The British ambassador to Zimbabwe, Deborah Bronnert, says it is important for a developing nation like Zimbabwe to prioritise gender equality so as to achieve equitable development.
Speaking at the handover of the Gwemombe Women Wetlands Conservation and Market Gardening Project in Chikato communal area in Shurugwi, Ambassador Bronnert said Britain is happy that Zimbabwe's new constitution recognizes the importance of gender equality.
The ambassador said although she acknowledges government's efforts, a lot still needs to be done in implementing some provisions of the new constitution through enacting relevant laws so that gender equity is achieved.
The British Embassy gave the market gardeners $15,000, which was disbursed by Shurugwi Partners, a local non-governmental organization.
Under the project, 31 women were taught how to grow and market vegetables as well as reclaiming and concserving wetlands while also getting seed and implements for their garden.
The garden, which covers an area of 1.6 hectares, currently has a variety of green vegetables including peas.
Loveness Muhwandavaka, the chairperson of the cooperative, told Studio Seven members are happy with the assistance that they have received.
Muhwandaka said, “We are very happy because there is now a fence around the garden which means that our crops are no longer vulnerable to livestock. Our garden is big and we are now able to grow more vegetables. The cooperative also helps foster the spirit of togetherness among us. We have orphans and the elderly in our cooperative and we help them whenever there is need.”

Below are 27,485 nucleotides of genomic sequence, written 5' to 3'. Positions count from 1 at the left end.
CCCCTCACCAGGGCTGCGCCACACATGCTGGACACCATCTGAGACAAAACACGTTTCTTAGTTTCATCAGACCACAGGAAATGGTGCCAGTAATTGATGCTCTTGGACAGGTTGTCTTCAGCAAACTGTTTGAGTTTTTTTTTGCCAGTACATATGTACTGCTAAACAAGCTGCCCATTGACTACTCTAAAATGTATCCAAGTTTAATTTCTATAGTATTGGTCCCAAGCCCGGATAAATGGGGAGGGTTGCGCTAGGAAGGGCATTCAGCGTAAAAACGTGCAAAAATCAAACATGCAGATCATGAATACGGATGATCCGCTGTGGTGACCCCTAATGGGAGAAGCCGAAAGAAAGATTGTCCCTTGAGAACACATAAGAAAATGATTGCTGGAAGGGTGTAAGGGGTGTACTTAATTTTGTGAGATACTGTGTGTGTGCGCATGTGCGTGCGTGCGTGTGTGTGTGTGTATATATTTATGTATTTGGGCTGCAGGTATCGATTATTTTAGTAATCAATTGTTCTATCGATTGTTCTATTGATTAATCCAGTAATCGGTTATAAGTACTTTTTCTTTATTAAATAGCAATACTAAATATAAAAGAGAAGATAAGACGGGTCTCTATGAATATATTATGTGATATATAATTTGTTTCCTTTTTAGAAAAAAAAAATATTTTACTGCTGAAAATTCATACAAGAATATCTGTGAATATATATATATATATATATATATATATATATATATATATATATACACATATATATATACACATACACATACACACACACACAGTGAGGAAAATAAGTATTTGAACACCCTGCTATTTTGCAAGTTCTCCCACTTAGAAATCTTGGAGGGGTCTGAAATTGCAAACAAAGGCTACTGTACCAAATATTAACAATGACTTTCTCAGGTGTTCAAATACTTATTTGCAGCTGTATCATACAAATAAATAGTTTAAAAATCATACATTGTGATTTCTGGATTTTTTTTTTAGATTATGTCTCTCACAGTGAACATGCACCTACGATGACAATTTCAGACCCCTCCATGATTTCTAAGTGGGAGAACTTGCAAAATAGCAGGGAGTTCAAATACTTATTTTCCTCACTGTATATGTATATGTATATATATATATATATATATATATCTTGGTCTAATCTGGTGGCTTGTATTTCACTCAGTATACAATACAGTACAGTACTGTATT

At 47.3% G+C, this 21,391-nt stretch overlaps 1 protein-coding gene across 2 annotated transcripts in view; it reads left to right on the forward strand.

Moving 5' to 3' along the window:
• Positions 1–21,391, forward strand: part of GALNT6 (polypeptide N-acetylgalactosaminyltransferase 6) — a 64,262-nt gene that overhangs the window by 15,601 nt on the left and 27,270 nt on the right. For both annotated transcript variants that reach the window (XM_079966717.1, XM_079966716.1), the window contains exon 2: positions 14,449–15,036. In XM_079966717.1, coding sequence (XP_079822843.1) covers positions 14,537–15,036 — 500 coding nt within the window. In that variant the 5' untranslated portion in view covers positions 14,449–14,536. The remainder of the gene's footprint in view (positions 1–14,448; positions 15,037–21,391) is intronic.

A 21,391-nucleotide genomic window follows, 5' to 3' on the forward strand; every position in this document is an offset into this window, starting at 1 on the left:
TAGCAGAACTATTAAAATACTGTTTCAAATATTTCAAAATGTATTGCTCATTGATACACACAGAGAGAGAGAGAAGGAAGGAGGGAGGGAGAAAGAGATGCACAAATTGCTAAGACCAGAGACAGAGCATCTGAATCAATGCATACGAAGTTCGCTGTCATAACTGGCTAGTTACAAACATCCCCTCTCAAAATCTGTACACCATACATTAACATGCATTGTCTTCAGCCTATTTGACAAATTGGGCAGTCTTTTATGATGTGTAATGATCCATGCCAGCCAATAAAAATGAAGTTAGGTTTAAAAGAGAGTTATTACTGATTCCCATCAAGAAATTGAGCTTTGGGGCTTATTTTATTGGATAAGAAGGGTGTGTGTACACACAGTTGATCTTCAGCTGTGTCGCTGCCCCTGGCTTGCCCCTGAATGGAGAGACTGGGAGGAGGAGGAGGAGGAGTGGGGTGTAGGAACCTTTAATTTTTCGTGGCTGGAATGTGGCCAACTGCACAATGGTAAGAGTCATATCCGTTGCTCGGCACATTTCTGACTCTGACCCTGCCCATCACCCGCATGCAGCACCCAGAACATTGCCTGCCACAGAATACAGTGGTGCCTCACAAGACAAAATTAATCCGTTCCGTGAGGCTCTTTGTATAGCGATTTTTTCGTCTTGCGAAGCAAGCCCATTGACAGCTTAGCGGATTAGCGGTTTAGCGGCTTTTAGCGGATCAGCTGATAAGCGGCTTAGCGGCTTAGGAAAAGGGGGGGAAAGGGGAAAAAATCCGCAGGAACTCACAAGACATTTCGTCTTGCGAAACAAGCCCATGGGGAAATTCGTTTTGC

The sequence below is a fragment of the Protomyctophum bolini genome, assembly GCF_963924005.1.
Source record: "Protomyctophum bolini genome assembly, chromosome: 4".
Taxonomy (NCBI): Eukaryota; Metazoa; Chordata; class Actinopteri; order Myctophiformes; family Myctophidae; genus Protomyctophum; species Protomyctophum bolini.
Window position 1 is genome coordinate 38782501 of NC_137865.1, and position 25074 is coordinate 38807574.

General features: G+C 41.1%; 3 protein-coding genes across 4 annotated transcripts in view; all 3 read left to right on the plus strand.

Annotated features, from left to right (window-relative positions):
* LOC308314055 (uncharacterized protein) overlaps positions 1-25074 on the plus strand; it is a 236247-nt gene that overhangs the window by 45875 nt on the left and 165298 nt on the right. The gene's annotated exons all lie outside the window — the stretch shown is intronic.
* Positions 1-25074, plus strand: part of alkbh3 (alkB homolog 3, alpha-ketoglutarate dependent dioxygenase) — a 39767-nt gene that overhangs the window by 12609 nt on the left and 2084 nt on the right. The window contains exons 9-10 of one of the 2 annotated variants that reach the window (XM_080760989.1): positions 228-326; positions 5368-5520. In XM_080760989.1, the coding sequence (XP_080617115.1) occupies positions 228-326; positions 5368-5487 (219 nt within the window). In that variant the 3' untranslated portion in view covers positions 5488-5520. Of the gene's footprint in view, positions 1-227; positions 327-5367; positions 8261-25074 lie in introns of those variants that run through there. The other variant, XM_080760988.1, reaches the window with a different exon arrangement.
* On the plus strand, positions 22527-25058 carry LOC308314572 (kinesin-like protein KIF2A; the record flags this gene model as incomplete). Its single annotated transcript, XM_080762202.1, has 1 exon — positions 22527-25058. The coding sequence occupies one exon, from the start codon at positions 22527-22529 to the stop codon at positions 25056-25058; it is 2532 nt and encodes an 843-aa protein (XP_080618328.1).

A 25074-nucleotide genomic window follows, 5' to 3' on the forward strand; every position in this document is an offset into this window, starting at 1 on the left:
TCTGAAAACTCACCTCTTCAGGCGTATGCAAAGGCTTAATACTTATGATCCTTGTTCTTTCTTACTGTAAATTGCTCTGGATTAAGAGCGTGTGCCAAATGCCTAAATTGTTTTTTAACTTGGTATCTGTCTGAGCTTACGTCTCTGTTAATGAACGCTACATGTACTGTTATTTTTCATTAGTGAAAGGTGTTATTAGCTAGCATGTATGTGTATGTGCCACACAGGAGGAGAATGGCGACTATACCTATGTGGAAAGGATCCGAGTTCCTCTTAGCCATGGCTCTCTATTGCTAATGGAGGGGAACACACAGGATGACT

Besides gardening, the cooperative members were taught about bee-keeping. Cooperative member, Chamunorwa Chinyongo, said bee-keeping complements the gardening project in that if for some reason their crops fail, they can get income from selling honey.
Members of the cooperative have also constructed a weir on the nearby Gwemombe River. Another cooperative member, Grace Tshuma, said the construction of the low dam enables the farmers to get water throughout most of the year.
Tshuma said, “We used to have problems of water shortages especially during the dry months like October. Our vegetables used to fail as a result. The construction of the weir will make our lives easier. We look forward to improving our yields and expect to get a good market for our produce.”
Shurugwi South House of Assembly member, Tapiwa Matangaidze, who also attended the handover ceremony, thanked the British Embassy for the assistance adding that such help empowers ordinary people to look after themselves.